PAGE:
paddle boat rental at a summer company picnic
Our client, Microsoft, proving their understanding that employee morale is a hot commodity.

If you’ve done any light reading on LinkedIn, Medium, or any other prominent publication recently, you’ve likely noticed a growing focus on company culture and workplace environment. As real talent has grown in demand over the past decade, a gradual power shift has occurred away from companies and toward employees. If an individual has in-demand skills, they can negotiate the finer terms of their employment: flexible hours, working from home, additional financial perks, and the like.

There’s an inherent amount of accountability that comes with this shift. Workers commit to productivity, and companies in exchange boost their financial packages, total benefits, and fringe perks. If you make the work environment enjoyable enough, the notion goes, employee retention rises and turnover falls. This competitive standoff between Fortune 500 companies and startups has led to the creation of employment utopias. Free meals any time of the day, fancy on-campus gyms, nap zones, and penny-less arcades are now the standard.

One workplace environment perk many have instituted is increasing the regularity of events and activities for employees and, at times, their families. The message is clear: “We want you to do as much great work for us possible. To accomplish this, we are dedicated to making your off-work time as enjoyable and energizing as possible.” Traditional corporate event cycles are six months long. A company picnic in the summer and a holiday party in the winter. Now, entire corporations, site locations, and individual teams are coming up with fantastic ways of increasing the frequency of their celebrations.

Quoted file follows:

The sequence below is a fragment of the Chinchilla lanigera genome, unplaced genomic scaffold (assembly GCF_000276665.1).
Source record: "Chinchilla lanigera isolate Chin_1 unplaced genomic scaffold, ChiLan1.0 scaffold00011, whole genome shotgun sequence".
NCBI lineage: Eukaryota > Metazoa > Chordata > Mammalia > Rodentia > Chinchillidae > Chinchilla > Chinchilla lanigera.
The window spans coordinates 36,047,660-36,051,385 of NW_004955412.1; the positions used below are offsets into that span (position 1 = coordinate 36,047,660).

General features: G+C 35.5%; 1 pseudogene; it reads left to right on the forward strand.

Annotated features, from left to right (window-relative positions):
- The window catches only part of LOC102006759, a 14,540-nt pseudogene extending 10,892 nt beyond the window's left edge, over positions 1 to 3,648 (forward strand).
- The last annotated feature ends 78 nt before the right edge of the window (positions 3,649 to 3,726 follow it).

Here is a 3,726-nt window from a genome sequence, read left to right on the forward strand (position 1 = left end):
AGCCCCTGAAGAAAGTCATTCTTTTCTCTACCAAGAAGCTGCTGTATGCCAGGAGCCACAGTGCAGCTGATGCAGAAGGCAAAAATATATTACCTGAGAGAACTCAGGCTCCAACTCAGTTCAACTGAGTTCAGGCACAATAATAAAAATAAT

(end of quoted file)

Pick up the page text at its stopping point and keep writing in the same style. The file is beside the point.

The events can be simple, celebrating national holidays like National Donut Day by purchasing a wide variety of donuts, or a “create your own donut” station for employees to partake in the afternoon. More complex family events celebrating occasions like Halloween have cropped up—events that include spooky train rides, costume contests, food, and plenty of candy.

Creating these types of experiences don’t have to be extreme or expensive. Creativity and new interactions are enough to release the stresses of a normal workday and allow employees to talk about something other than writing a financial report or debugging their recently compiled code. For many, this mental health break is readily welcomed, and a great contributor to workplace happiness.

By breaking up employee workweeks with social and fun-filled afternoons, companies are able to add phrases like “low-stress”, “creativity encouraging”, and “fun workplace” to the terms of the total compensation package. For professionals, it means the workplace is rapidly becoming one of the more enjoyable and rewarding places to spend our time. I say that’s a win for workers everywhere.